The Westcotts had lived in town for several generations; in fact Jimmy's father, Jimmy Sr. (no one ever knew what happened to him later) went to school with my dad. They chummed around now and again but not often, because Jimmy Sr. was kind of a “bad actor,” as Dad put it. Once Jimmy Sr. had stolen a pack of Listerine cigarettes from some local store and urged Dad to go with him to some hiding place and smoke them. Dad got very sick. But he did know the Westcott family pretty well and had been to Jimmy Sr.'s house, and knew his mother. “I recall she always seemed to be sitting in a rocking chair,” Dad said. He didn't know how he could help Jimmy prove that he was part Indian, except he did write a letter stating “Grandma Westcott had a very dark complexion.”

I was a little surprised one day when Jimmy asked me if I'd like to go with him to see a play at the local summer stock theater, where big names had often played in the 1940s. Jimmy got comp tickets because he'd gotten the exterminating contract there. I had been to a couple of plays in the past and loved it, so I said sure, why not?
Jimmy and I went to several shows that summer, the most memorable being Sondheim's “Into the Woods” which we gave a standing ovation. There was no debating, however: these were not dates. I never had the slightest inclination to go out with Jimmy on a date. In fact I quite disliked him, though I never acted like a bitch, or anything; but by the same token, not once did I flirt with Jimmy or lead him on. “Maybe we'll go see a few movies when the theater season ends,” he told me. I honestly was not very enthusiastic about seeing more of him, but what the hell else was I going to do, sit home and twiddle my thumbs? Besides, a lot of good movies were out right about that time, not the least of which were “Philadelphia,” “In The Name Of The Father,” “The Pelican Brief,” and “Mrs. Doubtfire.” And again I never thought of these as dates. I believed Jimmy wasn't thinking in that light either. Truly.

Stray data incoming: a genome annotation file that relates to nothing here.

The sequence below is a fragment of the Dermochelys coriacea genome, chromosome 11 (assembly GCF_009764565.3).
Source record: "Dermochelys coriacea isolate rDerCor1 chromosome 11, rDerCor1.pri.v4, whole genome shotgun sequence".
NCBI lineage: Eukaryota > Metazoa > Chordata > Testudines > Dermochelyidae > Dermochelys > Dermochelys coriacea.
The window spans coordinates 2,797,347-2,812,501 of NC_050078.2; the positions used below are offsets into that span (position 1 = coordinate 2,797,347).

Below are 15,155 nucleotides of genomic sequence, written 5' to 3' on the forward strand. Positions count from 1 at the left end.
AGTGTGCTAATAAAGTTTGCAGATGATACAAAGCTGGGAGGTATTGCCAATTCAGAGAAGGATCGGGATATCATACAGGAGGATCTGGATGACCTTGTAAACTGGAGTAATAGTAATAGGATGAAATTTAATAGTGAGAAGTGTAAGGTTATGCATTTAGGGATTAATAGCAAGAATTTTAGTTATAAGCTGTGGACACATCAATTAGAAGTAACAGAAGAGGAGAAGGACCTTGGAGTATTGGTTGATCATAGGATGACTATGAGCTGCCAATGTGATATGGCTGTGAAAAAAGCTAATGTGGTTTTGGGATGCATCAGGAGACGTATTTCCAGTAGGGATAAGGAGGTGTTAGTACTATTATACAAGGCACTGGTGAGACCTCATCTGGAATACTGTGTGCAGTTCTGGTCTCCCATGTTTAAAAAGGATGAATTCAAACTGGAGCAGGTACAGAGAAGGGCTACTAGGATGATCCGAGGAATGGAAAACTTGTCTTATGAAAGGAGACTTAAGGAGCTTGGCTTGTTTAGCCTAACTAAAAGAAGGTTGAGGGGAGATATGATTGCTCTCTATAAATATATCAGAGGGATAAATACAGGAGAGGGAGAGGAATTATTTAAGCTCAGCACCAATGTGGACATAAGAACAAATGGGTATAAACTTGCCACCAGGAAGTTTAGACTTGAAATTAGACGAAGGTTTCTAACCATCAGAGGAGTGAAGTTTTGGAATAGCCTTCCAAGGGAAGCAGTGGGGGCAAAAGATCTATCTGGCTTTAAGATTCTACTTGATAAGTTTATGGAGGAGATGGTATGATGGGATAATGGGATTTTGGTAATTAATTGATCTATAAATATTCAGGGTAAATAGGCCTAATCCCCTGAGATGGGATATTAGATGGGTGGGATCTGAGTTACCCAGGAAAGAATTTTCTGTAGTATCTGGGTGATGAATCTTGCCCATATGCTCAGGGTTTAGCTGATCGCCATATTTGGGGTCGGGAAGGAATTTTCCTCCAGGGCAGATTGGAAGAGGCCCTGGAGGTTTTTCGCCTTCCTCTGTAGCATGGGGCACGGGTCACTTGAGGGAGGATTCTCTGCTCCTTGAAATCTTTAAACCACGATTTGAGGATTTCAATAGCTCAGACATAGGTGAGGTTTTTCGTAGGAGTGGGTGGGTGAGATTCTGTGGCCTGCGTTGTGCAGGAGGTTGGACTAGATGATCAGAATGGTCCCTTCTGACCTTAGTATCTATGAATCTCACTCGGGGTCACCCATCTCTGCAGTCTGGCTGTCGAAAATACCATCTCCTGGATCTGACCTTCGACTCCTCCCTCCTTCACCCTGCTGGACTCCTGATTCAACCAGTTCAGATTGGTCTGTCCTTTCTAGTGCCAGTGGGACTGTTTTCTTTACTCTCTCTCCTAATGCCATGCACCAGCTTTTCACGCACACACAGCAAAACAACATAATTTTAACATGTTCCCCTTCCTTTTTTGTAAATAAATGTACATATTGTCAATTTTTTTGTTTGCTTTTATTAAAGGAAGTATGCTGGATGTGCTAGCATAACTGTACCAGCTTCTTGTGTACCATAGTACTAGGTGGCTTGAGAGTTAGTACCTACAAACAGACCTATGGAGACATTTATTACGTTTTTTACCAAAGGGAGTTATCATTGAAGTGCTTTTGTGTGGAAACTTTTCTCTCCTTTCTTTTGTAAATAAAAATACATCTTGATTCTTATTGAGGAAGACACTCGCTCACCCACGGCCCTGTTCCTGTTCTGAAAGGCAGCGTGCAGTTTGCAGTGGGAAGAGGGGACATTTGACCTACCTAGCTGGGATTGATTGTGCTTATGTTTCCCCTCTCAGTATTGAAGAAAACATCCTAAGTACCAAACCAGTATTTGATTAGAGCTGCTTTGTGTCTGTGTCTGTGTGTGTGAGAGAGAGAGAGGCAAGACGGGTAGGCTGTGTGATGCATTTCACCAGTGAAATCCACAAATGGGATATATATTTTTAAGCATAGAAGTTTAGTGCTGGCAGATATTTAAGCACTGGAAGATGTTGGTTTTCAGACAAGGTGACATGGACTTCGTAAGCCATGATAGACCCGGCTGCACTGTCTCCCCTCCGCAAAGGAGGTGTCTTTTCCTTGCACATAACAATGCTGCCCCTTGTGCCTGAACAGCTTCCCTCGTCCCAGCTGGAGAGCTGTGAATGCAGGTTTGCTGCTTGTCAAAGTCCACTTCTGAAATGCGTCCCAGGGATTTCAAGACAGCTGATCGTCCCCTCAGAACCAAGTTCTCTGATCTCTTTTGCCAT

One night when we were headed to a movie I asked if we could stop for a few things at the local grocery store and drop them at the doorstep of my pal Gary, who was awfully sick with a bad stomach virus and to make matters worse was taking care of his 2-year-old daughter that weekend, who was also sick. I picked up the usual suspects: ginger ale, saltines, chicken noodle soup, tea, and Jell-o. Jimmy then brought up the matter of yogurt. Plain yogurt is exceptionally good for digestive problems, he maintained, and would do Gary and his daughter a great deal of good. Though I didn't know it then (which is beside the point) he was absolutely right – yogurt does replace the good bacteria in your gut that are taken down by infections, viruses and various medications, especially antibiotics. I indeed bought the yogurt. (I also bought some Spam as kind of a joke.)

The night was cold and the winter air was still as we left the store. I pictured poor Gary as I hustled through the parking lot headed for Jimmy's truck. I was glad it wasn't me for a change. I thought how much I missed summer weather and wondered vaguely what the movie would be like; and then Jimmy, of all things, suddenly broke the silence and let one rip. Loud and two syllables.  It reverberated in the still night air and I'm grateful we were outside because in fact it sounded like it would be foul. I had no doubt, in fact.